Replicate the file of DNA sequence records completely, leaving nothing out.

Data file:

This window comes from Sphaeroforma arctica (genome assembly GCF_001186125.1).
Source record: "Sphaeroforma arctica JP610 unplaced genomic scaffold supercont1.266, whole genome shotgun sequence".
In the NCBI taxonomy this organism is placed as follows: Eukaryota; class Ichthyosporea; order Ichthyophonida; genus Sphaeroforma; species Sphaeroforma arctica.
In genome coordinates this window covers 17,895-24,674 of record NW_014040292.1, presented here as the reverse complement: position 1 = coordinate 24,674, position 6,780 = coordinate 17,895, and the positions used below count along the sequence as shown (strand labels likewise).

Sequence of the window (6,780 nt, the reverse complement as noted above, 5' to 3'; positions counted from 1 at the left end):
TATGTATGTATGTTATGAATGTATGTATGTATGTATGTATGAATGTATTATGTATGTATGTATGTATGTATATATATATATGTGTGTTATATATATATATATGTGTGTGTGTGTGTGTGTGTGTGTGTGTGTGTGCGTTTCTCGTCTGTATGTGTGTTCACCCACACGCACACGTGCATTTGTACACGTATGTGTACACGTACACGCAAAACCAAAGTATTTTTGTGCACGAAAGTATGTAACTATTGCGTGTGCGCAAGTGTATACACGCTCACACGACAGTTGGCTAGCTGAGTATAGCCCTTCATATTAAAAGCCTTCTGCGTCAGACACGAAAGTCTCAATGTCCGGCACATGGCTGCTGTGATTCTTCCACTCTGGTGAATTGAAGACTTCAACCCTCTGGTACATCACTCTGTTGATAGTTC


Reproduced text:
This window comes from Sphaeroforma arctica (genome assembly GCF_001186125.1).
Source record: "Sphaeroforma arctica JP610 unplaced genomic scaffold supercont1.266, whole genome shotgun sequence".
In the NCBI taxonomy this organism is placed as follows: Eukaryota; class Ichthyosporea; order Ichthyophonida; genus Sphaeroforma; species Sphaeroforma arctica.
In genome coordinates this window covers 17,895-24,674 of record NW_014040292.1, presented here as the reverse complement: position 1 = coordinate 24,674, position 6,780 = coordinate 17,895, and the positions used below count along the sequence as shown (strand labels likewise).

Sequence of the window (6,780 nt, the reverse complement as noted above, 5' to 3'; positions counted from 1 at the left end):
TATGTATGTATGTTATGAATGTATGTATGTATGTATGTATGAATGTATTATGTATGTATGTATGTATGTATATATATATATGTGTGTTATATATATATATATGTGTGTGTGTGTGTGTGTGTGTGTGTGTGTGTGCGTTTCTCGTCTGTATGTGTGTTCACCCACACGCACACGTGCATTTGTACACGTATGTGTACACGTACACGCAAAACCAAAGTATTTTTGTGCACGAAAGTATGTAACTATTGCGTGTGCGCAAGTGTATACACGCTCACACGACAGTTGGCTAGCTGAGTATAGCCCTTCATATTAAAAGCCTTCTGCGTCAGACACGAAAGTCTCAATGTCCGGCACATGGCTGCTGTGATTCTTCCACTCTGGTGAATTGAAGACTTCAACCCTCTGGTACATCACTCTGTTGATAGTTC